“THERE ARE many reasons for the rise of nationalism in India, but I think the primary reason is this: we have lost the right to our future. Only from robust scepticism, mutual criticism and cross criticism can we have a variety of futures to opt for, but now everybody knows that the dominant concept of the future is determined — that India has to be a powerful, developed superpower, fully armed and an absolutely conventional nation-state like that of Europe in the 20th century…our future is nothing but what is the present of today’s West.”
That was Ashis Nandy, one of the country’s leading public intellectuals in India, speaking at the Express Adda Wednesday evening (detailed transcript will be published soon).
A clinical psychologist and sociologist by training and a political psychologist, Nandy is known to bring the rigour of his disciplines to the study of Indian society, culture and politics, in areas of interests ranging from Hindutva to modernity and utopia.
His most recent honours include the Grand Prize of the Fukuoka Asian Cultural Prizes (2007), the Sree Narayana Guru Samiti’s Dr K K Damodaran Award for lifelong work for marginalised sections (2016), and the Hans Kilian Prize (2019).
At the Express Adda, which is a series of informal interactions organised by The Indian Express Group and features those at the centre of change, Nandy fielded questions on the rise of nationalism in India, on what differentiates Hindutva from Hinduism, the nature of violence in society and his reading of personalities such as Mahatma Gandhi, Nathuram Godse and V D Savarkar.
The idea that caste could defeat Hindutva, added Nandy, needed to be reconsidered. “Many used to say so, but now it doesn’t seem like… because it is also about the community. To liberate from caste, you have to mobilise as the community, as a caste. The oppressed have to organise themselves like the Blacks did in the US, later some Whites also joined. But they had to organise themselves as a community,” said Nandy who has previously been director of the Centre for the Study of Developing Societies.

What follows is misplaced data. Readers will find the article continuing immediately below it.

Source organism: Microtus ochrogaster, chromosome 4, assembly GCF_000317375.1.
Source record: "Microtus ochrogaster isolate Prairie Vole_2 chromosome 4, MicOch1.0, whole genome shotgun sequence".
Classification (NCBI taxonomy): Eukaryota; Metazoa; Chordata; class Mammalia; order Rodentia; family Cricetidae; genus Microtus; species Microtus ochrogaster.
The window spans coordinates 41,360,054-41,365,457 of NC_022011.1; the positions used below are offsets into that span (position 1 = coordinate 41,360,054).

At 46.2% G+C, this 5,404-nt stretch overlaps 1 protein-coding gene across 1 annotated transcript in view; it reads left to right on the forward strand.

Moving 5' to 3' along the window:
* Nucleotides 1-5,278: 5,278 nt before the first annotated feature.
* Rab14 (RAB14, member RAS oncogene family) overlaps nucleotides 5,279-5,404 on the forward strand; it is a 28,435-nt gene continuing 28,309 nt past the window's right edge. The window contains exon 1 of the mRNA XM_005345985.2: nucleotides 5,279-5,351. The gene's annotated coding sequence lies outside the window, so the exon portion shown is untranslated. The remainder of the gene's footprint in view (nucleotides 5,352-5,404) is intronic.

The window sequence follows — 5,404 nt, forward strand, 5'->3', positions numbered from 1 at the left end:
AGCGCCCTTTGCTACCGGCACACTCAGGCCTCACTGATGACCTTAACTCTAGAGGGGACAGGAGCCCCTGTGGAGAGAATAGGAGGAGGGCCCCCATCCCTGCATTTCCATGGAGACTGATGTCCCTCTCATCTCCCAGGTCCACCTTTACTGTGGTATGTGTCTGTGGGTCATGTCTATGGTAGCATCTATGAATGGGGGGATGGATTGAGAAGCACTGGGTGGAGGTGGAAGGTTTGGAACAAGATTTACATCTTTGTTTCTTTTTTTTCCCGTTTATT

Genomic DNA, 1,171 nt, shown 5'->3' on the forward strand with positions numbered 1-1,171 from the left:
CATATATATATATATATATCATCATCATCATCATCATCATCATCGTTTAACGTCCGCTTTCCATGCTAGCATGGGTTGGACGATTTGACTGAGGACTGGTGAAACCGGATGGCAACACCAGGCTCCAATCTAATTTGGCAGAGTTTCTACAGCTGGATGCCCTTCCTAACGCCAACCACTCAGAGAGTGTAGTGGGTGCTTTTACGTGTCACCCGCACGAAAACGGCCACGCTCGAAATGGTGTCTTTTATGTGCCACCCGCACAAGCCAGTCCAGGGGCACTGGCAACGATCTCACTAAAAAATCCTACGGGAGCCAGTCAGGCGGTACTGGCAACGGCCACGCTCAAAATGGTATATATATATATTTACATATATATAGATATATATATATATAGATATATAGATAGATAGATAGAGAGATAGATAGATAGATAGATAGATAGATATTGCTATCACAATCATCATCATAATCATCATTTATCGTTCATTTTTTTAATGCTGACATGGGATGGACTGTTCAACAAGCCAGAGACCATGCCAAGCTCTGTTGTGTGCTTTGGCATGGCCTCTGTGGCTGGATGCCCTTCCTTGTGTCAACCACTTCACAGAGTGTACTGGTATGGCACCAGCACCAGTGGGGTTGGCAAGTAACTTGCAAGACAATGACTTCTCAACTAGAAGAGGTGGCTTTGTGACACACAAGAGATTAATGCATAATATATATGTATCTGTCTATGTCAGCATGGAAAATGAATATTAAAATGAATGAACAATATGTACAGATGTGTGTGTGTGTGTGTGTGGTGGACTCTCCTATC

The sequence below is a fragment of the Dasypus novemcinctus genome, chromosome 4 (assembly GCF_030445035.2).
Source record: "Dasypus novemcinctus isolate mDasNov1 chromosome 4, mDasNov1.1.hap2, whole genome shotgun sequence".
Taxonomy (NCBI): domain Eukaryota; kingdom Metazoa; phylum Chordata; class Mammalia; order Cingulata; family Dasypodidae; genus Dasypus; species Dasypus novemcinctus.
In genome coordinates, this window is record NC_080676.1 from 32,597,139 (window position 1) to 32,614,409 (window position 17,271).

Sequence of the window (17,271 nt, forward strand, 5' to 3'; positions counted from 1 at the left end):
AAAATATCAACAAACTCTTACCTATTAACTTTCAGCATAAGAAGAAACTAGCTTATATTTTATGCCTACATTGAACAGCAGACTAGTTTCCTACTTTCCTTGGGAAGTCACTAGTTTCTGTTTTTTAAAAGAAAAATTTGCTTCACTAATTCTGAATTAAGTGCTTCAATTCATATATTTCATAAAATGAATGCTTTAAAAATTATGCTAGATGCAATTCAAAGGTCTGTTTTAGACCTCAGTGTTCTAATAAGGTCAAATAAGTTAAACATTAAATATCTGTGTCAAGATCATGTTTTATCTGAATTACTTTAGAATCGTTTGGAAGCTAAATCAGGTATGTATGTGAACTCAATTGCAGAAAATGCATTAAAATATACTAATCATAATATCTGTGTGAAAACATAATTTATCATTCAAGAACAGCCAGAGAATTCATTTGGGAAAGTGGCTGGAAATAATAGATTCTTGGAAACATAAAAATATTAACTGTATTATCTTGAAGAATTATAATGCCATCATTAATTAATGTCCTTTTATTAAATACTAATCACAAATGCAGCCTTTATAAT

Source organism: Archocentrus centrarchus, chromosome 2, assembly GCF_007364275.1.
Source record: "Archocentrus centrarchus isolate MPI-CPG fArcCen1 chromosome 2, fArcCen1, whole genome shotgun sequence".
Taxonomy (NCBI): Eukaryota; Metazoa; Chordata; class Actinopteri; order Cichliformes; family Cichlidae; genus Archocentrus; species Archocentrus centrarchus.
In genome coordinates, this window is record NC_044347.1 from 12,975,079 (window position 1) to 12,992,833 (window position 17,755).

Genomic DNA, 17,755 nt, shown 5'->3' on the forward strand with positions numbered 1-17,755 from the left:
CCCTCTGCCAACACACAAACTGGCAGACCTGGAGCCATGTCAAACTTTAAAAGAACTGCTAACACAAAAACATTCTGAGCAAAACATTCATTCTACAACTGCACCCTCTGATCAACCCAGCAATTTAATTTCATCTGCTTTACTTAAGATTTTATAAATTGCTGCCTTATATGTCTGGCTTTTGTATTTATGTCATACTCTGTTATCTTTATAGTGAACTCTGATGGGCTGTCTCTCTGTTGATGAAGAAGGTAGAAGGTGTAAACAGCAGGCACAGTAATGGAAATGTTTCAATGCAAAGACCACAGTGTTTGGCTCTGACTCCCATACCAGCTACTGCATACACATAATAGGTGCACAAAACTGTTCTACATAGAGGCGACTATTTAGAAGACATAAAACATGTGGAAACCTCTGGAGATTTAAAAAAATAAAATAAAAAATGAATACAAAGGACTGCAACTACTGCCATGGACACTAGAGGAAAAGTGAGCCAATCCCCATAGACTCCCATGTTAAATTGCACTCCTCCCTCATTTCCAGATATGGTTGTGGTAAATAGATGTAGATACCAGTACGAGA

Nandy said that for India, old-fashioned patriotism was good enough. “It is by blurring old-style patriotism and love for the country, which is natural and biological, and the idea of nationalism, we have tried to strengthen nationalism,” he said. Nationalism, he added, was not only defined by love for the country, but by identifying specific enemies and allies.
From Savarkar to Godse to Gandhi, Nandy spoke expansively on the many faces of these men. On Gandhi’s enduring relevance, he said: “Be it environment, feminist or peace movements, all owe allegiance to Gandhi. I remember reading a statement, in the 1990s, by a group of global scientists, on the situation of the world and the only person they named was Gandhi.”
Nandy was in conversation with The Indian Express’s Vandita Mishra, National Opinion Editor, and Pratik Kanjilal, Literary Editor.